Yee-haw pardner! We're headin' way out west for this update. Having recently had a surge of keen for all things Old West (A combination of Red Dead Redemption and True Grit no doubt) I dug out the figures that I bought when the craze first hit. Dividing them up I discovered to my delight that I had enough for three complete warbands, a Lawmen gang, a vicious Outlaw band and a gang of Cowboys to cause trouble. Basing them up on pennies (so if you are curious about their actual size, the thing they are standing on is a UK penny) gave a nice weight and after a weekend of fevered painting this is the result:
These fine gentlemen are the Coyote Creek Sheriff's Office and Citizens Vigilence Committee. Otherwise known as the Law in these here parts stranger... Before we take a look at the individuals making up this stalwart body here is the rules-ey bit:
So first on the list, and rightly so, is Sheriff Dayton Goodwin (all the members of my various gangs are named after real lawmen, outlaws or cowboys):
Sheriff Goodwin has to look the part so he dresses smart and severe, from the stripy vest to neat cravat he is every inch the respectable gentleman. The model doesn't come with a badge so I painted one on, adding shadows around the rim to give it a three dimensional feel. Now the Sheriff can't do it alone so I added a pair of deputies. First up is Deputy J.J. Sharp:
Now I am not normally given to criticising miniatures (as I cannot sculpt better myself) but this guy has some serious problems. Firstly, he is HUGE, take a look at the group shot and imagine him standing straight. He is head and shoulders taller than the rest. I took the photo from a flattering angle but the coat is nearly a 1/4" thick in places around his legs and the hands are just... one is skeletal (the one in shot), the other is massive, puffy and posessing a thumb the size of three other fingers combined. Add to that the horrible undercut that joins the gun to the body (a massive plug of metal that cannot easily be removed) and this is not a figure that I could ever recommend. Unfortunately, due to Foundry's policy of only selling in packs you can't avoid him. Ho hum, did the best I could. As it has photographed well here I'll talk a little about the technique for painting the woodwork. I wanted a varnished wood look for these chaps so started from my usual Khemri Brown with Bleached Bone woodgrain. I then glazed the whole thing with Chestnut Ink, this gave a semi-gloss finish as well as enriching the browns to that lovely varnished colour. The added advantage is that you can use streaks of ink to enhance the wood grain.
Providing the other half of Sheriff Goodwin's backup is Deputy Clint Davenport, both of the deputies are painted to have a much more practical look. I imagine the Sheriff remaining in Coyote Creek while his deputies ride into the hills looking for miscreants hiding from the law and chasing off Apache scouts. Both deputies have copper badges rather than the bright silver that the Sheriff sports. I made extensive use of foundation colours in painting all these fellows as the desaturated shades were perfect for my purposes.
The dapper looking chap above is Lyman Wakefield, chairman of the Coyote Creek Citizen's Vigilance Committee. These are a bunch of local business owners who take advantage of their respected status to enforce the bylaws of the town. In other words, interfering busybodies. But handy enough with a gun that when trouble rides in to town the Sheriff has an able posse to ride em out. A handy tip when painting watch chains and the like is to "blob" the paint along the length of the chain as it adds to the texture.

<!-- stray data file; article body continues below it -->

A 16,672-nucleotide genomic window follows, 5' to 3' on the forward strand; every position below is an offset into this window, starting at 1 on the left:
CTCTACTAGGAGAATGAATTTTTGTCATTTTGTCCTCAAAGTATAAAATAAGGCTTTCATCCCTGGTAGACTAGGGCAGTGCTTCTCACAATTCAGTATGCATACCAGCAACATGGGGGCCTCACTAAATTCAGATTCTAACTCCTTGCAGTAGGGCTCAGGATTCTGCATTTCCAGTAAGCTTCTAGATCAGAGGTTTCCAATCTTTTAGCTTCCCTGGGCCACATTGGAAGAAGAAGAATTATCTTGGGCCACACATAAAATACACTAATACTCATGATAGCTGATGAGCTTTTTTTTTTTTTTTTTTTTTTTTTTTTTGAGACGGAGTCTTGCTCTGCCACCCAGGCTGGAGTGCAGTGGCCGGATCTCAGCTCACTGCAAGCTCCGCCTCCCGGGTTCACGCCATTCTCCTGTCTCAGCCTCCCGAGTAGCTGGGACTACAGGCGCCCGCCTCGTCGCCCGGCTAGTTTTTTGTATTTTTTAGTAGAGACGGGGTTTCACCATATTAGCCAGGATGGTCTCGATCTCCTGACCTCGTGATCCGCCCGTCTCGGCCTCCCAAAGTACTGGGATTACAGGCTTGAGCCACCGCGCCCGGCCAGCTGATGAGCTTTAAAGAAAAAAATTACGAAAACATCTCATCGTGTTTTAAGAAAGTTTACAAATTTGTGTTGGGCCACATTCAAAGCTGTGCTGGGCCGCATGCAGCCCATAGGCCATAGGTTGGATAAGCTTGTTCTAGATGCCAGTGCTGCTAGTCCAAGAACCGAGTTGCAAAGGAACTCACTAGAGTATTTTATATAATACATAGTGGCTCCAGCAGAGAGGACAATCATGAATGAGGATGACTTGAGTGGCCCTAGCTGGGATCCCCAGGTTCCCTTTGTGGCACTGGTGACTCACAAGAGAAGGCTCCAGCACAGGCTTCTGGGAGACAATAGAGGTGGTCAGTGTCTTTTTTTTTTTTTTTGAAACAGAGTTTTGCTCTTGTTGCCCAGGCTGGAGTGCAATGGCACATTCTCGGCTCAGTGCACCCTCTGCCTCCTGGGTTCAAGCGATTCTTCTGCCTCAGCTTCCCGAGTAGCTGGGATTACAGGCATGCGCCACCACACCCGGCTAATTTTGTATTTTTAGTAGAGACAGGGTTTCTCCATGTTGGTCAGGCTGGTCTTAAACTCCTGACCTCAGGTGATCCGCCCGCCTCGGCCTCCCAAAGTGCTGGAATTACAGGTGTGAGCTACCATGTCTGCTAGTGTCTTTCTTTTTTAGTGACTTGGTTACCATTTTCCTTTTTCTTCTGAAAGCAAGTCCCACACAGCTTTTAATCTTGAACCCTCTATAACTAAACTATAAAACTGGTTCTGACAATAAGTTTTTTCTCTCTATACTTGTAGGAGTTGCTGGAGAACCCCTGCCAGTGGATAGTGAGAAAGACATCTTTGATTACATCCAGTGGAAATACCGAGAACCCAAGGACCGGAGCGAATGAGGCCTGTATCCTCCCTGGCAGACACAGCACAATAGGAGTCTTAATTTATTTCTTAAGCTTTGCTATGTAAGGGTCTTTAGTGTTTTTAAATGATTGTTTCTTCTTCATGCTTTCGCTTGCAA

Another member of the Vigilence Committee is Roscoe Rankin, the town's Saloon keeper. I love how the jacket looks hastily buttoned over the usual bright vest of the barkeep and the hat looks dumped on. It's as though he was disturbed from his customers by the arrival of trouble and only had time to grab his shooting iron and throw on some clothes!
This is George Maledon; the town's general store owner. I love this guy, he just looks unflappable, standing aiming his piece with no more emotion than he would show a customer asking for credit. Little touches like a red necktie on a model like this with predominantly brown tones "lift" the scheme and add some interest.
The final member of the vigilance committee is A.J. Caldwell and his trusty rifle 'Betsy-sue'. Note on this figure the various areas of colour stand out well from one another. This is due to a technique called Black-lining. Simply put you run a thin line of black or brown-black into the gap where one colour meets the next, it outlines the regions of colour and gives you a sharper finish. I just use Badab Black.
The last member of the posse is the local Upstanding Citizen, retired Major William "Bucky" O'Neil. Though he is getting on a bit for the day-to-day activities of the vigilance committee, his input is always valued as is his skill with his shotgun. To make the model appear older, in addition to the grey hair, is to add Fortress Grey to the highest highlights of the skin. The last thing to mention is the basing. To match the look of the Arizona desert (where I have based Coyote Creek) I needed to paint the sand a pinkish dust colour. This started from Vermin Brown with increasing amounts of Bleached Bone added with three sequential drybrushes until the mix is almost bone. Finally a little white is added to give that parched look.
So there you have it! The first of my Legends of the Old West gangs. Next post will be more Death Korps as it has been Grenadier Week here at PVP HQ, they are looking spanky and just a few details to finish up. Finally a bit of photoshop silliness for our enjoyment: